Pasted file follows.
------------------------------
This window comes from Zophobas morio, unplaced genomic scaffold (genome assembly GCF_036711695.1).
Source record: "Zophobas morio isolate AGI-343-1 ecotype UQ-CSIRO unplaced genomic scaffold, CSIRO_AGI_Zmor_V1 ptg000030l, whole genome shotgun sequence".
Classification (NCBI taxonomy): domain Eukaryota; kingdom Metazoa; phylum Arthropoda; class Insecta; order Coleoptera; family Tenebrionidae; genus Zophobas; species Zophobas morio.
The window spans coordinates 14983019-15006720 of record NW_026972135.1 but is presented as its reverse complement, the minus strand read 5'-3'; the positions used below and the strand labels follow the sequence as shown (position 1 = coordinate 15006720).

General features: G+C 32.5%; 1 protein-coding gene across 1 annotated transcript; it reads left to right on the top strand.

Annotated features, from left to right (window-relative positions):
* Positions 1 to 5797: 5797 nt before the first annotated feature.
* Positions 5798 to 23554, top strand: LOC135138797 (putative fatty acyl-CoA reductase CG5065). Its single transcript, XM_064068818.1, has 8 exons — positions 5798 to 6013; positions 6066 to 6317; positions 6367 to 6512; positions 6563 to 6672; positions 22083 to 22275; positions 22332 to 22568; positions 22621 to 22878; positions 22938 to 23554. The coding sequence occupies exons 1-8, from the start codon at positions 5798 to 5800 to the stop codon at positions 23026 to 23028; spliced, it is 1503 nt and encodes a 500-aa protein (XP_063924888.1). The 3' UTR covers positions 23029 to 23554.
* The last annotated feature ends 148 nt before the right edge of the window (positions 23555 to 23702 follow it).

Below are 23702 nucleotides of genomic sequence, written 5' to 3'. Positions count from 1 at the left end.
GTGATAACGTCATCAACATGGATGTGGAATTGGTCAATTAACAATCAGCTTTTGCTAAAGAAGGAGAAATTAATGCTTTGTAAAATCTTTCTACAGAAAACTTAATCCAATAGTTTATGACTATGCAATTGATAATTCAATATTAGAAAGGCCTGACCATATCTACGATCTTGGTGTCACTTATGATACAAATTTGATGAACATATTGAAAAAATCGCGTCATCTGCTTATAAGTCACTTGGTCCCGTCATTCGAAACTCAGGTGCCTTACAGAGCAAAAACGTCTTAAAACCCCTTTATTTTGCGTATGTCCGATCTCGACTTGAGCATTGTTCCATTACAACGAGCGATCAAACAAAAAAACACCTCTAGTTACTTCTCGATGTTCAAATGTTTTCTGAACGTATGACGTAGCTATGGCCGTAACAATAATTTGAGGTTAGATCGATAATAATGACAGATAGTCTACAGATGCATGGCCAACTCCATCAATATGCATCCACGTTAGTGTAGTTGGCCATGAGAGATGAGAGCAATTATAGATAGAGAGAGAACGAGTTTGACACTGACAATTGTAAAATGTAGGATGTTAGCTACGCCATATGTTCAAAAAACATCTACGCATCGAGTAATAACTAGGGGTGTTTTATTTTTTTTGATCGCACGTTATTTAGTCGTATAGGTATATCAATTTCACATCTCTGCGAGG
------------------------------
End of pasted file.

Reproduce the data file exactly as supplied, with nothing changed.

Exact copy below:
This window comes from Zophobas morio, unplaced genomic scaffold (genome assembly GCF_036711695.1).
Source record: "Zophobas morio isolate AGI-343-1 ecotype UQ-CSIRO unplaced genomic scaffold, CSIRO_AGI_Zmor_V1 ptg000030l, whole genome shotgun sequence".
Classification (NCBI taxonomy): domain Eukaryota; kingdom Metazoa; phylum Arthropoda; class Insecta; order Coleoptera; family Tenebrionidae; genus Zophobas; species Zophobas morio.
The window spans coordinates 14983019-15006720 of record NW_026972135.1 but is presented as its reverse complement, the minus strand read 5'-3'; the positions used below and the strand labels follow the sequence as shown (position 1 = coordinate 15006720).

General features: G+C 32.5%; 1 protein-coding gene across 1 annotated transcript; it reads left to right on the top strand.

Annotated features, from left to right (window-relative positions):
* Positions 1 to 5797: 5797 nt before the first annotated feature.
* Positions 5798 to 23554, top strand: LOC135138797 (putative fatty acyl-CoA reductase CG5065). Its single transcript, XM_064068818.1, has 8 exons — positions 5798 to 6013; positions 6066 to 6317; positions 6367 to 6512; positions 6563 to 6672; positions 22083 to 22275; positions 22332 to 22568; positions 22621 to 22878; positions 22938 to 23554. The coding sequence occupies exons 1-8, from the start codon at positions 5798 to 5800 to the stop codon at positions 23026 to 23028; spliced, it is 1503 nt and encodes a 500-aa protein (XP_063924888.1). The 3' UTR covers positions 23029 to 23554.
* The last annotated feature ends 148 nt before the right edge of the window (positions 23555 to 23702 follow it).

Below are 23702 nucleotides of genomic sequence, written 5' to 3'. Positions count from 1 at the left end.
GTGATAACGTCATCAACATGGATGTGGAATTGGTCAATTAACAATCAGCTTTTGCTAAAGAAGGAGAAATTAATGCTTTGTAAAATCTTTCTACAGAAAACTTAATCCAATAGTTTATGACTATGCAATTGATAATTCAATATTAGAAAGGCCTGACCATATCTACGATCTTGGTGTCACTTATGATACAAATTTGATGAACATATTGAAAAAATCGCGTCATCTGCTTATAAGTCACTTGGTCCCGTCATTCGAAACTCAGGTGCCTTACAGAGCAAAAACGTCTTAAAACCCCTTTATTTTGCGTATGTCCGATCTCGACTTGAGCATTGTTCCATTACAACGAGCGATCAAACAAAAAAACACCTCTAGTTACTTCTCGATGTTCAAATGTTTTCTGAACGTATGACGTAGCTATGGCCGTAACAATAATTTGAGGTTAGATCGATAATAATGACAGATAGTCTACAGATGCATGGCCAACTCCATCAATATGCATCCACGTTAGTGTAGTTGGCCATGAGAGATGAGAGCAATTATAGATAGAGAGAGAACGAGTTTGACACTGACAATTGTAAAATGTAGGATGTTAGCTACGCCATATGTTCAAAAAACATCTACGCATCGAGTAATAACTAGGGGTGTTTTATTTTTTTTGATCGCACGTTATTTAGTCGTATAGGTATATCAATTTCACATCTCTGCGAGG